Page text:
Trip Tips: Scaling Cabo Verde’s volcanic ridges

February 16, 2014 by  
Filed under Wind Energy Tips


PRAIA Feb 14 (Reuters) – Portuguese colonial officers in
the 17th and 18th centuries perceived the West African
slave-trading hub of Cabo Verde as a dead-end posting – often
literally because of its propensity for drought and tropical
disease.

Today the wind-pummeled, volcanic archipelago 600 km (370
miles) off the coast of Senegal is a growing tourist spot,
offering dramatic landscapes for hikers, along with a vibrant
music scene and year-round sunshine. (Map: goo.gl/maps/kq3fW)

In the past three years, the number of tourists going to
Cabo Verde – also known as Cape Verde – has beaten the rate for
Africa’s $34 billion market, growing on average each year by
nearly 20 percent, according to a U.N. report.

National Geographic has called it a “must see” destination
for this year.

Here are tips about getting the most out of a trip to Cabo
Verde from Reuters, whose 2,600 journalists in all parts of the
world offer visitors the best local insights.

YAMS AND PAWPAWS

Cabo Verde’s vertigo-inducing mountains seem to burst
straight out of the ocean and are the perfect destination for
winter hiking.

In Santo Antao, colourful hamlets cling to blades of basalt
rock thrusting upwards across a lunar landscape. In the steep
valley of Ribeira de Torre, thin rivers tumble down waterfalls
surrounded by yam, pawpaw and banana plants. Some of the plunge
pools have guppies that nibble your toes.

Friendly guides can easily be picked up along the way,
although you may have to try out your Creole – a language that
even native Portuguese speakers say they strain to understand.

Most of the population is mixed race, a legacy of the strict
colonial policy of primogeniture that left many whites landless
and with a similar social ranking as freed blacks, referred to
as “branco de dinheros” (white from having money).

Reuters used travel agency Nobai, which can organise treks
across the island and home stays with locals who prepare dishes
such as the hearty Cachupa stew made with green bananas and
manioc. (www.cap-vert-trekking.com/?lang=en)

Or stay in the charming Aldeia Manga ecolodge in the lush
Paul valley with its natural swimming pool and explore on your
own. (www.aldeia-manga.com/en/)

While short hops by plane are possible for most of the 10
islands, Santo Antao can be reached only via an hour-long ferry
from the neighbouring island of Sao Vincente. Be sure to take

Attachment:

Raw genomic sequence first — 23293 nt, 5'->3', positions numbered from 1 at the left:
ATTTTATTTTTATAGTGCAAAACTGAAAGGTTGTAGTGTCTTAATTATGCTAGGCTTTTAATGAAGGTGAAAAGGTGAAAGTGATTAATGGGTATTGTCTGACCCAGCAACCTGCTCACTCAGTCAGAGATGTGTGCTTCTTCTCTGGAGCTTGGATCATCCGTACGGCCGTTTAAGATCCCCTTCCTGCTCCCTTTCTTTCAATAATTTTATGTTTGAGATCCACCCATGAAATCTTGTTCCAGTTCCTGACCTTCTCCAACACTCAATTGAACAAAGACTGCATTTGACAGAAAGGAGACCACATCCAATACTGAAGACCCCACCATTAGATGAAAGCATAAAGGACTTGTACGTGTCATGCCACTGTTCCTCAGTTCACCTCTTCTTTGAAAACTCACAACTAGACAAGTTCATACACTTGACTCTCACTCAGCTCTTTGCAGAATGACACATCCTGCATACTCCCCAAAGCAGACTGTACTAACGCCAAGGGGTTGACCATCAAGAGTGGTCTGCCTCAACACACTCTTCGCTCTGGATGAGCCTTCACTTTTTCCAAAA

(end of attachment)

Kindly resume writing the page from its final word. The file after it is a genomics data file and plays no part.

one of the sick bags on offer from the stewards as the channel
often churns with rolling waves.

The southerly island of Fogo, named for its active volcano
that last erupted in 1995, offers a nearly 3,000-metre
(9,800-foot) peak for ambitious hikers. Reward yourself
afterwards with a glass of the crisp, mineral-rich white Fogo
wine.

Another option is to walk around the parks on the main
island of Santiago and try to spot wild monkeys.

DANCING THE “FUNANA”

The most famous Cabo Verdan is no doubt the late Cesaria
Evora, known as the “barefoot diva”. Her beautiful morna – the
melancholic national music that fuses Portuguese, African and
island rhythms – can be heard in her hometown of Mindelo. Casa
da Morno, opened by musician Tito Paris, does regular concerts.

On the main island of Santiago, you’re much more likely to
hear the accordion-based “funana” that pulses out of local buses
called hiaces.

Visitors should note these buses do not leave at a scheduled
time but when they are full, meaning they can do laps around
town squares for up to half an hour before departing.

In the capital Praia, you can dance by clasping your
partner’s hand and thrusting it up at 45 degrees from the
ceiling while waggling your hips frantically.

While in the capital, it’s also worth visiting the central
market where you can find delicious artisanal candy made almost
entirely from sugar cane – a great source of energy for both
hiking and dancing.

OTHER OPTIONS

Cabo Verde’s beaches are mostly made of volcanic sand but
not so on the islands of Boa Vista, Sal and Maio, whose
seemingly endless white beaches were created by strong gusts
from the Sahara Desert.

For those keen to avoid the large hotels, check out the
beautifully decorated Migrante Guesthouse in the heart of Sal
Rei on Boa Vista. The charming colonial house is a perfect base
for visiting the island’s remote beaches, exploring the town’s
bars and restaurants or just sitting around doing nothing.
(www.migrante-guesthouse.com/en/guesthouse/)

Kite surfing is popular between November and April when the
winds are all but guaranteed. Divers can explore wrecks and
underwater caves and look out for whale sharks or loggerhead
turtles. Anglers can cast a line off the beaches or head out on
a boat for larger catches.

History buffs will enjoy the 15th century town of Cidade
Velha, listed as a UNESCO World Heritage Site and the first
European settlement in the tropics.

(Additional reporting by Julio Rodrigues and David Lewis;
Editing by Michael Roddy and John O’Callaghan)

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